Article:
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Afghan women fear a retreat to dark days

Negotiating with the Taliban might be the only hope for peace, but women are nervous.

By Gayle TzemachCorrespondent of The Christian Science Monitor / December 18, 2008

Shaky gains: A Herat gym offers Afghan women a place to workout. The highly segregated nation offers few public spaces for women.

Shah Marai/AFP/Getty Images

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Kabul, Afghanistan

Afghanistan's Minister of Women's Affairs, Hasan Bano Ghazanfa, closed a recent speech to one of the country's largest-ever women's conferences with an unexpected warning: Afghan President Hamid Karzai should avoid rushing into "political deals" with those opposing women's rights and human rights.

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The pointed reference to a possible peace deal with the Taliban was a reminder of the precarious situation of Afghan women.

Seven years after the Taliban regime was ousted, Afghan women have seen gains in areas from political rights to education. But many now see this progress as both meager and tenuous.

The possibility of a political settlement with the Taliban – which might return some of their members to government – has sparked nervous questions among women, who fear their concerns will be ignored and their rights overrun once more: Would Taliban officials agree to the new Constitution's guarantee of equal rights for women? Could women's lives improve if the men who banned them from schools and offices joined the government? Would women be safer?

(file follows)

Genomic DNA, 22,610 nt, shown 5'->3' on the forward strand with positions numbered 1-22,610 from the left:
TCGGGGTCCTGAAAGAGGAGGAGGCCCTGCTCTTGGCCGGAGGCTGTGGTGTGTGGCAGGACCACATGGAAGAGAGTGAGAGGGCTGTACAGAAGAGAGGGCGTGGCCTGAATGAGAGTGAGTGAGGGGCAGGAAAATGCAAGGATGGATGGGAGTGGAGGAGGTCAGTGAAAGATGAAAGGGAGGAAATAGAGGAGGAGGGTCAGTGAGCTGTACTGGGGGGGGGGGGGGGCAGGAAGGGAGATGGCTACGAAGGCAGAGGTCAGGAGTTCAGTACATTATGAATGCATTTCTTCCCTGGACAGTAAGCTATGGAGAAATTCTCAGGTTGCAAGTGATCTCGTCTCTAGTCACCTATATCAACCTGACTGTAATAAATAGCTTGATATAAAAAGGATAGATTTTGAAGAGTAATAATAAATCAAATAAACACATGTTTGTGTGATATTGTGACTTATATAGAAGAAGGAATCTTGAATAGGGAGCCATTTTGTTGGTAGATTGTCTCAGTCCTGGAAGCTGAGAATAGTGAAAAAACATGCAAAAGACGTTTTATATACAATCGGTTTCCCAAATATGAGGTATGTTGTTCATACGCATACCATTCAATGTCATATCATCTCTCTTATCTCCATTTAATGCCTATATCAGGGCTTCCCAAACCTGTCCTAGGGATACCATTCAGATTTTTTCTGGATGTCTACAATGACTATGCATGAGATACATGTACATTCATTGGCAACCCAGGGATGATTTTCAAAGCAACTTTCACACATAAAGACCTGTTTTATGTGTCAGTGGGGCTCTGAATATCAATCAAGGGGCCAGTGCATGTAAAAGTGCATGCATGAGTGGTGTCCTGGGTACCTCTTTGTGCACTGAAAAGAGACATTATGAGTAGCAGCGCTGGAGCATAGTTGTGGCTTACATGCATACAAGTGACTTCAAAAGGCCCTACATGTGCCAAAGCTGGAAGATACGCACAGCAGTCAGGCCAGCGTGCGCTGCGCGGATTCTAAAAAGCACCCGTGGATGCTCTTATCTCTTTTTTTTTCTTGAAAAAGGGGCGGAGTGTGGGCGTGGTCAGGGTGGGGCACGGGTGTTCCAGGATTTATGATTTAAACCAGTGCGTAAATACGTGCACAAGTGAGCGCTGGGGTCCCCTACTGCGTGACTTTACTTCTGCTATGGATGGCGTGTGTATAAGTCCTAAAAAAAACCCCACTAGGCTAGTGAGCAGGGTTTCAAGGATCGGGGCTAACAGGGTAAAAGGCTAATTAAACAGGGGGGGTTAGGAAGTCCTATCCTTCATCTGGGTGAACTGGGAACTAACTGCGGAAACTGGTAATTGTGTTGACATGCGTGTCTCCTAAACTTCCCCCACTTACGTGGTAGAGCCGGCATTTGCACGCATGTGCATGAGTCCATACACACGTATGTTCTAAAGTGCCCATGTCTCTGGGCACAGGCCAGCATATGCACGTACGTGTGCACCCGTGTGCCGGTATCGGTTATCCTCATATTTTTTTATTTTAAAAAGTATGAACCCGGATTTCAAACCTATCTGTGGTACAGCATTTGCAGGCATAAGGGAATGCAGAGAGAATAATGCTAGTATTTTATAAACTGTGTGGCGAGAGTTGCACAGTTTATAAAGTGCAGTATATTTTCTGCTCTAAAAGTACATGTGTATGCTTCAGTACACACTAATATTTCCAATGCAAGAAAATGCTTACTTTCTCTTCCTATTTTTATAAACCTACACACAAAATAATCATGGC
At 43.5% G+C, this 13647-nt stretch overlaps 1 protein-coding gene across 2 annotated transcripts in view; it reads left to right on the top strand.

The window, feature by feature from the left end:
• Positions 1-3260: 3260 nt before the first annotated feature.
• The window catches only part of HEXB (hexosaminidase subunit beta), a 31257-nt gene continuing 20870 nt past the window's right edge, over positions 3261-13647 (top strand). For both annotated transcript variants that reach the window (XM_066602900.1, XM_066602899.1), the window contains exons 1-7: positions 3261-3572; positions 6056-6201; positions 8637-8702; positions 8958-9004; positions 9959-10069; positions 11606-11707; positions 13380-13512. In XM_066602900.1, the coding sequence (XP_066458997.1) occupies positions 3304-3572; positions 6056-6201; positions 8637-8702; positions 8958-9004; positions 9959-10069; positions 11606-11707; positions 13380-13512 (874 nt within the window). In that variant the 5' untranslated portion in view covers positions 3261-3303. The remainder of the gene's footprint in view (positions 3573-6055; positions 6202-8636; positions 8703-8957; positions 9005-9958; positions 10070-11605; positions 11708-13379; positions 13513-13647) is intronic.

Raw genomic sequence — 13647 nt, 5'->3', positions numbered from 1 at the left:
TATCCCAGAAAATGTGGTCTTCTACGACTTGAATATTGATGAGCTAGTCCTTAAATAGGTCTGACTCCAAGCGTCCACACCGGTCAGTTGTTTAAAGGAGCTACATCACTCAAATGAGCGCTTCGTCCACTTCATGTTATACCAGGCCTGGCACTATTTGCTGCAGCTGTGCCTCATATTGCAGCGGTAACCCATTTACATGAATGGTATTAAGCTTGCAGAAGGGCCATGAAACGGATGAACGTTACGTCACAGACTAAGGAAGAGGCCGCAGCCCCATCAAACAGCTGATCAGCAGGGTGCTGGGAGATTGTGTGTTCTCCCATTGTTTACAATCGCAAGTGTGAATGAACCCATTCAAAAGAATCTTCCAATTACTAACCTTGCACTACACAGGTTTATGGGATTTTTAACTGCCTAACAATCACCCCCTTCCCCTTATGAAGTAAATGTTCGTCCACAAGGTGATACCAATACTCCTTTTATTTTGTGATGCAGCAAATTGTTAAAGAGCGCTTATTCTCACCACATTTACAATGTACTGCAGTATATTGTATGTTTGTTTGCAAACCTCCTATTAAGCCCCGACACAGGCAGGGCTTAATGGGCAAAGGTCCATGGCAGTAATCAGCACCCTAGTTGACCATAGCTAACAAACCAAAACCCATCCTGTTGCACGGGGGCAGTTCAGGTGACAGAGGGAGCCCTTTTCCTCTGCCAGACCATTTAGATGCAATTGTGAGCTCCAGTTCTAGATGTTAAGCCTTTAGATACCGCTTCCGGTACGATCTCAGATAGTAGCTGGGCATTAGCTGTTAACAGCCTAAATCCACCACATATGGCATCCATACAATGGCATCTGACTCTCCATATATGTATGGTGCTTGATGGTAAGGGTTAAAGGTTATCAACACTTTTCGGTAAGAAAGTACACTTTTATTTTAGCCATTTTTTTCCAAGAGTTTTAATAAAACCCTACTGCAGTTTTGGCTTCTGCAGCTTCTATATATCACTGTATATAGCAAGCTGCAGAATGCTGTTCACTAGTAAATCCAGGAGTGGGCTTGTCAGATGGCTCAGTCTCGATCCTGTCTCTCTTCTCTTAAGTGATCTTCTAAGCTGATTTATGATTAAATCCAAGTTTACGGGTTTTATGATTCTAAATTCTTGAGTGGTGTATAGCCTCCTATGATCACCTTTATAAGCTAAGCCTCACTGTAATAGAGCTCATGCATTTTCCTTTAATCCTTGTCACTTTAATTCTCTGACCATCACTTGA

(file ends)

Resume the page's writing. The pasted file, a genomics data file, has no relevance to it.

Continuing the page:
Though a lack of security remains the largest threat to their progress, women still face challenges accessing healthcare, the legal system, and schools. Girls account for only one-third of school pupils. Few females hold political positions of real power. And in the economic arena, women still struggle to move beyond low-margin handicrafts businesses.

Development officials plead for patience; improving women's lives in this poor and traditional country destroyed by decades of war will take generations, they say.

A growing number of Afghan women say the development process is far removed from their needs, and hampered by foreign donors' focus on short-term wins.

"We don't do sustainable work for women," says Fauzia Kufi, a female parliamentarian from the northeastern province of Badakhshan. "One NGO runs a poultry project for women for six months, another goes to a different region for nine months; there is no sustainability to the effort."

The few women now succeeding in business risk becoming targets for criminals, just as businessmen now are. One Kabul entrepreneur's thriving business was recently surrounded by gunmen, who then kidnapped her son. Her family fled Afghanistan following her son's escape.

At the same time, women have enjoyed constitutional protections, plus a ministry dedicated to their advancement. More than a quarter of Afghanistan's parliamentarians are women. A woman now governs the northern province of Bamiyan. Millions of girls are in school.

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